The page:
Dear People Who Feel We Shouldn’t Talk About Reproduction and Sex and Stuff in Public — I disagree, but am honoring your opinion by giving you a disclaimer that this post talks openly about reproduction and sex and stuff. Proceed at your own discretion.
I don’t have a strong opinion on natural family planning. I have strong experiences, mind you, but they are not the kind of experiences ideal for prescriptive purposes.
First of all, I am a fatalist when it comes to family planning. I have friends who conceived on NFP, the pill, and an IUD. Not the “oh, I knew somebody who knew somebody” “friend.” Immediate friends.
Your body wants to have babies. It will have the babies it wants. That is my current philosophy on reproduction as I cry over the prospect of being indefinitely pregnant until menopause.
Second, my use of NFP is borne of bitter travails with my body rather than a joyful acceptance of it. I don’t have a happy conversion story where NFP fixed my life and my marriage and my body image and prevented unwanted pregnancy.
Mostly, I just hate condoms. Hate them. And I am terrified of hormonal and chemical birth control’s side effects, which would mess with all my existing problems.
I’m of the opinion that the more natural a method is, the better, but I’m more of the opinion that something should get the job done. I take zinc for colds not because it’s natural but because it works. I take ibuprofen for cramps because peppermint oil and warm baths don’t. Natural and side effect free is a huge plus, but it is, in the end, only a plus.
I’m far more utilitarian than idealistic in my approach to the natural vs. unnatural showdown.
But since I’m a reproductive fatalist (see above), it’s nice to weakly combat the body’s intense desire to get pregnant with a natural method that doesn’t complicate sex or my mood.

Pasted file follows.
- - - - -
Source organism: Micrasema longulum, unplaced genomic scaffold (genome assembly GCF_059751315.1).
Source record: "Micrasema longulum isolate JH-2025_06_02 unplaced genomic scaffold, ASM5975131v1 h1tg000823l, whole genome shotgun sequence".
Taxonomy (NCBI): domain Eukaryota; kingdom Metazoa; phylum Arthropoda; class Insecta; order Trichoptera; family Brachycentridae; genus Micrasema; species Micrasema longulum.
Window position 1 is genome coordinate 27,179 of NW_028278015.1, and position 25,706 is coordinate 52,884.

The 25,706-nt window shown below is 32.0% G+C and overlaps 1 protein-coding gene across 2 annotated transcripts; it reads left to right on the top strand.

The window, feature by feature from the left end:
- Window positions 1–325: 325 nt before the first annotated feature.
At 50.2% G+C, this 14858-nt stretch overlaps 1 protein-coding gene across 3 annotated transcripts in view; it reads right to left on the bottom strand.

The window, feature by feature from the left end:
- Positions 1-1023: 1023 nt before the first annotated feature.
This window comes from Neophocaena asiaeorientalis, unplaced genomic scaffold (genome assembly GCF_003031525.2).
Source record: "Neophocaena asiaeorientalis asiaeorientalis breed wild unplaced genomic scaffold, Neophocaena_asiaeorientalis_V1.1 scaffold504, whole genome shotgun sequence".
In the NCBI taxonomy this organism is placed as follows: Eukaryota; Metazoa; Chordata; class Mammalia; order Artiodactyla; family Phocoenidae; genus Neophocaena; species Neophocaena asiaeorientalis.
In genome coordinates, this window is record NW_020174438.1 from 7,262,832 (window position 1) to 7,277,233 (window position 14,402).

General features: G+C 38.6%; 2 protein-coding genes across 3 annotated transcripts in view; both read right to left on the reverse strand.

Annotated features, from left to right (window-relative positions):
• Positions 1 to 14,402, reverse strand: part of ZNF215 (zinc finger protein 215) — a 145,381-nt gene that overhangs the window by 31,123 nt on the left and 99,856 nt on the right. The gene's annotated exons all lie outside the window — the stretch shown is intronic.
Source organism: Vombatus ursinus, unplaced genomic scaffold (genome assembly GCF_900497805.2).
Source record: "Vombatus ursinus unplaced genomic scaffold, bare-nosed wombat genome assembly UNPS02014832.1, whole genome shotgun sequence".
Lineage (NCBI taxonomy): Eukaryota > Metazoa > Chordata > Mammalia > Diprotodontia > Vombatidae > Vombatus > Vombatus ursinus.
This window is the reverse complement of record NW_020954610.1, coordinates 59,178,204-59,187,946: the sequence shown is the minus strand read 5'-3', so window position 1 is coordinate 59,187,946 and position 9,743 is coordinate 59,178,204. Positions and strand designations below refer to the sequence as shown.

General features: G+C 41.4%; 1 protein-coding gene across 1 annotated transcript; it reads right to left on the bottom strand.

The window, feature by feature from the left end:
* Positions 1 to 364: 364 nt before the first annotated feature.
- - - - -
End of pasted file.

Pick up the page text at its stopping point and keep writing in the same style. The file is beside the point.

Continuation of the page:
Feminist friends, I am partially kidding about my reproductive fatalism. I’m not trying to spread misinformation about the effectiveness of certain reproductive methods over others. I’m not trying to disempower women’s choices over their bodies.
I’m just saying that my personal motto is, if you’re having sex, you might have a baby. Babies and sex often go hand in hand. It’s a natural thing. It’s a good thing — at least, babies are, even if the having of them isn’t. And I appreciate that NFP keeps that emphasis on natural in this context — using the body’s natural infertile period to plan your family as opposed to drugging up and suiting up as if you actually were in combat with your reproductive system.
On the flipside, I am no Michelle Duggar, God bless her. I love children. I love them so much that I believe they deserve as much time and individual attention as Mama can give them. My goal is quality, not quantity, mothering. If that means I feel I can only raise a handful of kids, so be it. If I feel I can effectively mother a string of five or six siblings one and a half years apart as planned, great. My actual children come first over potential children that I theoretically want.
That’s the idea, anyway.
With that in mind, I am strongly opposed to any notion that I should have a certain number of children or just forego all family planning and let Jesus take the wheel.
Obviously, there’s an important, abstract part of my beliefs that will happily welcome any child, no matter whether she’s number two or (gulp) number ten. But there’s also an important, practical part of my beliefs that knows that resources, time, and energy shrink the more children one has.
I don’t think it’s immoral to steward those resources, time, and energy for the good of existing family members, even if it involves unnatural means of family planning.